The use of facial recognition surveillance technology has been shown to be inaccurate, racially biased, and a threat to personal privacy. Michigan has the sad distinction of being a leader in the use of facial recognition surveillance technology, which has been shown to be inaccurate, racially biased, and an unprecedented threat to personal privacy. In 2016 the Detroit Police Department purchased facial recognition software and used it for years without approval from the Board of Police Commissioners.

In August 2019 the ACLU of Michigan and a coalition of civil rights organizations sent a letter urging the Detroit Police Department to end the use of this dangerous recognition technology, but they refused to do so. A miscarriage of justice of the kind we had warned about then came to light. In January 2020, Detroit police officers arrested Robert Williams on his front lawn, in front of his wife and two young daughters, on charges that he had stolen watches from a Shinola store in Detroit. The arrest was based almost entirely on a facial recognition scan from security footage at the Shinola store, but it was dead wrong: Mr. Williams was not the man in the security footage and was nowhere near the store at the time of the theft.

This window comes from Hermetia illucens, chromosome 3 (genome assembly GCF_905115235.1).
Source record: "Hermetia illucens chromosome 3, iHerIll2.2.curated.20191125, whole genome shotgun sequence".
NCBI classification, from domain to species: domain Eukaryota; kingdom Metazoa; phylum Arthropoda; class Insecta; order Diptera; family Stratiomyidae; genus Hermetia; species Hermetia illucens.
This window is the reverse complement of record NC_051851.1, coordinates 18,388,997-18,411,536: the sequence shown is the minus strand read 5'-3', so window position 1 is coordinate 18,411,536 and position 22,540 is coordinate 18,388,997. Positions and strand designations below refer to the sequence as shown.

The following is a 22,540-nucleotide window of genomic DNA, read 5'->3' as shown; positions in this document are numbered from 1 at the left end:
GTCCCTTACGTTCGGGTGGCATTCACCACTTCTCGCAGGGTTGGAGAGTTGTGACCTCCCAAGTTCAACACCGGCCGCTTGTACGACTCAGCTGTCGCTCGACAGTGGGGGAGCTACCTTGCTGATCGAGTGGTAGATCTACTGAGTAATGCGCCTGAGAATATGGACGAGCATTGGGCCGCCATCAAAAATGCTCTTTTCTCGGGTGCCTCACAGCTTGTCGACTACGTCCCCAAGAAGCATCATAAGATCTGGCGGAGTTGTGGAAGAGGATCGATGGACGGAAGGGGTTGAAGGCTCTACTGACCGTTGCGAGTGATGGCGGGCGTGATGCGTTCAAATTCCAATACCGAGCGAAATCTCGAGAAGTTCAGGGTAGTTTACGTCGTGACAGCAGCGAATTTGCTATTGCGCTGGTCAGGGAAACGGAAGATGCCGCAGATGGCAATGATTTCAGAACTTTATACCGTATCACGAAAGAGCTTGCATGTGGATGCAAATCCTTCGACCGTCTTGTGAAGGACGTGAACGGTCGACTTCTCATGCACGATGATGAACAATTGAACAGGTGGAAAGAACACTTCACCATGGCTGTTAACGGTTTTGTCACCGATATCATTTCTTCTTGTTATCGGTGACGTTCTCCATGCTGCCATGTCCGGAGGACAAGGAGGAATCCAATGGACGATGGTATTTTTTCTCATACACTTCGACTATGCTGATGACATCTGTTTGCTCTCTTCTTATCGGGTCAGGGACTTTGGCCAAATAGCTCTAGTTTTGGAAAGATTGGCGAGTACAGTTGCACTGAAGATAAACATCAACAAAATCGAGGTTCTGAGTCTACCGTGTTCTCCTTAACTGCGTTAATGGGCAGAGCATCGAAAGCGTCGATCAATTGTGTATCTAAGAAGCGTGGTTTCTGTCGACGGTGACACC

In June 2020 the ACLU of Michigan filed a formal complaint with the Detroit Police Department asking the police to apologize to Mr. Williams and his family for what happened, and repeating our plea for the department to stop using facial recognition technology. The story, broke by The New York Times, attracted nationwide media attention and city officials publicly apologized, but the Detroit Police Department continues to use facial recognition for law enforcement purposes.

In April 2021 the ACLU filed a federal lawsuit against the Detroit Police Department, alleging that the officers involved violated Mr. Williams’ rights under the Fourth Amendment and the Elliott-Larsen Civil Rights Act by arresting him on the basis of this flawed technology.

(Williams v. City of Detroit; ACLU of Michigan Attorneys Phil Mayor and Dan Korobkin; National ACLU Attorney Nathan Freed Wessler; co-counsel Michael J. Steinberg of U-M Law School, with student attorneys Eilidh Jenness, Ben Mordechai-Strongin, Jeremy Shur, and Deborah Won.) 

See further case background